When I first began designing devices that support MIDI, I searched for schematic examples on Google. After reviewing a few examples, I realized that I needed to delve deeper into the matter to create a well-functioning MIDI implementation for all N-audio devices. In this topic, I’d like to share my experience with you.

What is MIDI?

MIDI stands for Musical Instrument Digital Interface, which is a serial communication protocol operating at 31,250 bits per second. It uses 8 bits per byte, along with a start bit and a stop bit, and operates at 5 volts DC. The standard MIDI connector is a 5-pin DIN connector, with female connectors on the device and male connectors on both ends of the MIDI cable.

Designing the MIDI In Schematics:

Galvanic isolation of all MIDI inputs is crucial, as it helps to isolate the digital ground loops. This is done through an optocoupler, which is a component that contains a separate LED and phototransistor (or an opto component) in a single package with galvanic isolation within the range of 1000-5000 volts between both elements. It’s important to choose an optocoupler that is fast and can adequately transfer the MIDI data without skipping bits. My choice is the 6N138 optocoupler, which is relatively cheap and available in DIP and SMD packages, although it’s relatively large in size.

MIDI in schematics
To protect the LED inside the optocoupler, R1 limits the current to the LED. The MIDI voltage is usually 5V, and the forward voltage of the LED is 1.3V. Therefore, using Ohm’s law, the current to the LED is limited to (5-1.3)/220= 17mA if a 5V supply is applied from the outside. The R1 value is typical for all MIDI designs, and it matches the resistor values on the MIDI out schematic. The diode D1 protects the LED against its maximum forward voltage. The output of the optocoupler has two transistors, and usually, one or two resistors are connected there. The 6N138 datasheet examples omit R3, but my experiments show that there must be a resistor. I found that a 1k resistor for both R2 and R3 works better and faster, and using identical components will decrease the bill of materials. C1 is optional but exists on all devices that I make. It’s a 100n capacitor placed next to the optocoupler, which filters high-frequency noise across the 5V power supply rail. The MIDI IN goes to the processor as shown.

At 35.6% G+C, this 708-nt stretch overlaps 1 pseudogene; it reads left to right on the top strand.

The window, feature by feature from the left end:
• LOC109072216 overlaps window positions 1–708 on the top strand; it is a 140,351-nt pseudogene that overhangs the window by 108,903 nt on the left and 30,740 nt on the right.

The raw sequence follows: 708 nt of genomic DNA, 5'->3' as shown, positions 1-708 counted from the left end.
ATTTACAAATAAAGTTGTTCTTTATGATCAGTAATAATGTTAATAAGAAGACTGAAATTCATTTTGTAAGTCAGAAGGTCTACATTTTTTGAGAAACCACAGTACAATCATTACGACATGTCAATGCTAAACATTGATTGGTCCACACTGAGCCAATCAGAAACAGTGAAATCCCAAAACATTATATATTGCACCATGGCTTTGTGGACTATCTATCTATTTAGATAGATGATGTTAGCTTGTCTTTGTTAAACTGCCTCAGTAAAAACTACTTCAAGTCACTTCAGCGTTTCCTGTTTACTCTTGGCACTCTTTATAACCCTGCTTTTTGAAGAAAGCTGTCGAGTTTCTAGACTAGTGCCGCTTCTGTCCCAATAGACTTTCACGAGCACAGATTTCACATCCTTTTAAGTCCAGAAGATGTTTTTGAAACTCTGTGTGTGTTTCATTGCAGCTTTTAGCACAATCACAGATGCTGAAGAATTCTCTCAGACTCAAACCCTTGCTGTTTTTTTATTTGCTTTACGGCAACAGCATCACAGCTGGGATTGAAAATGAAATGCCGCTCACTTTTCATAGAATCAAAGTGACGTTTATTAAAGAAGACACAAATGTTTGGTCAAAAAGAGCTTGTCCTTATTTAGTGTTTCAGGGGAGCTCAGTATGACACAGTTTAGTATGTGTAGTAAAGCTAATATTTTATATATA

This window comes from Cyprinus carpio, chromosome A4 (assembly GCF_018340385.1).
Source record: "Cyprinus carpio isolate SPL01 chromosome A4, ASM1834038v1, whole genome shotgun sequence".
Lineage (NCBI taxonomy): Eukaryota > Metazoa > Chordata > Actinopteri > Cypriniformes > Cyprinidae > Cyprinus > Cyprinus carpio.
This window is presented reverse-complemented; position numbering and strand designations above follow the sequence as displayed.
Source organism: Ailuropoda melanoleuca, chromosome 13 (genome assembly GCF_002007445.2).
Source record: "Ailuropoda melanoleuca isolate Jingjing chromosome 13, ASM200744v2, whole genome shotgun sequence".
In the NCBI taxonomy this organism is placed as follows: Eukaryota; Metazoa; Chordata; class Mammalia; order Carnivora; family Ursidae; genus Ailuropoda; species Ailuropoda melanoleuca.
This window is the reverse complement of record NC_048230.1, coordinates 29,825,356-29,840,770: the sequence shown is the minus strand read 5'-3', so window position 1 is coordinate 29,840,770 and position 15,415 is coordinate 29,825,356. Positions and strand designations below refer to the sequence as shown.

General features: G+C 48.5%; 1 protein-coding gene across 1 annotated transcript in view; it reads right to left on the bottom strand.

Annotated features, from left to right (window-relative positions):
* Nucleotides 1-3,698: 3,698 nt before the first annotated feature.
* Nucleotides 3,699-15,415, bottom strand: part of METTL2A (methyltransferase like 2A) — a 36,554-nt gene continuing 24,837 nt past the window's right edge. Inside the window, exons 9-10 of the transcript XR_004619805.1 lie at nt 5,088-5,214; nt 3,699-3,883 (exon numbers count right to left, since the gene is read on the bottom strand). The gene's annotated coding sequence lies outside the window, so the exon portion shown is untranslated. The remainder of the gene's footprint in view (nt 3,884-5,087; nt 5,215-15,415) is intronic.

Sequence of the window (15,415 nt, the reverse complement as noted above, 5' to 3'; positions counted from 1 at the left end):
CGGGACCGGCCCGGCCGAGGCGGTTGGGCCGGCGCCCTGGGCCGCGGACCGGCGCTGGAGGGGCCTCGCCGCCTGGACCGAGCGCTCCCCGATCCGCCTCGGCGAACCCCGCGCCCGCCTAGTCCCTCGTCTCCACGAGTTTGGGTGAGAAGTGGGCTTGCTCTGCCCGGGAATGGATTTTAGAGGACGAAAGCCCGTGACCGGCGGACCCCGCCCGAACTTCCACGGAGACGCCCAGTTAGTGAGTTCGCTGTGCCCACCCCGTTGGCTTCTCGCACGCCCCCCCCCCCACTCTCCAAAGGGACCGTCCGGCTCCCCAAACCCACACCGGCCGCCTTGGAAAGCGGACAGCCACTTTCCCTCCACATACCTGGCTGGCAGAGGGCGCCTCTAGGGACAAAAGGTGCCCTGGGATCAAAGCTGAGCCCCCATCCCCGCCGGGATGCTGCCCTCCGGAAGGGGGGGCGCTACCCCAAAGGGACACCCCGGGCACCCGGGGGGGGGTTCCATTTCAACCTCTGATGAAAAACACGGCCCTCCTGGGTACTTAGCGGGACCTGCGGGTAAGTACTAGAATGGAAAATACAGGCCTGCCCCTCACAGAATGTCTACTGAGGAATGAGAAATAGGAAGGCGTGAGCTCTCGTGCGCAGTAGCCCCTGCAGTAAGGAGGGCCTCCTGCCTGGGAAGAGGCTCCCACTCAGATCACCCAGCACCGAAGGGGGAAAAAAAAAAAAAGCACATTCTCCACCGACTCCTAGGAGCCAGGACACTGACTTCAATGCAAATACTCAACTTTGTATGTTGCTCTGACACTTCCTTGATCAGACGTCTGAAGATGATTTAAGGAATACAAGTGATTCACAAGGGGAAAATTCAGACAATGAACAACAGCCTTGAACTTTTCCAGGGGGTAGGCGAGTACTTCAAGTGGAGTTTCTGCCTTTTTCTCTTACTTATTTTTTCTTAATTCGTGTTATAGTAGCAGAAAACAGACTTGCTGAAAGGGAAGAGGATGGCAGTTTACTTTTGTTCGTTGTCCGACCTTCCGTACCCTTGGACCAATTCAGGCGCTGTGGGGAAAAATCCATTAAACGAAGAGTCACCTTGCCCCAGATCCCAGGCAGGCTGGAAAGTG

MIDI trace

The yellow trace shows the input MIDI signal before the optocoupler. The green trace shows the output signal after the optocoupler.

Designing The MIDI Out Schematics:

MIDI out schematics

When it comes to the MIDI out schematic, simplicity is key. To achieve this, I opted for a single transistor buffer, which is not only fast but also affordable. Moreover, this transistor also isolates the microprocessor, ensuring added protection. I selected the 2N5551 (MMBT5551 SMD) transistor specifically for its high Vce (collector-emitter voltage) of 160V. For EMI protection, I incorporate two 100p capacitors into the circuit. Implementing this circuit with two 220 Ohm resistors effectively limits the current across the 6N138 LED from the MIDI in schematics to approximately 5mA. R3 plays a role in limiting the base current, while grounding the middle pin enhances shielding across the MIDI cable. It’s important to note that when using this circuit, you must invert the signal from the microprocessor.


I hope sharing my experience with MIDI implementation helps you in your own designs and understanding of this technology. These schematics should provide a good working solution, saving you time and effort in your search for an effective MIDI implementation.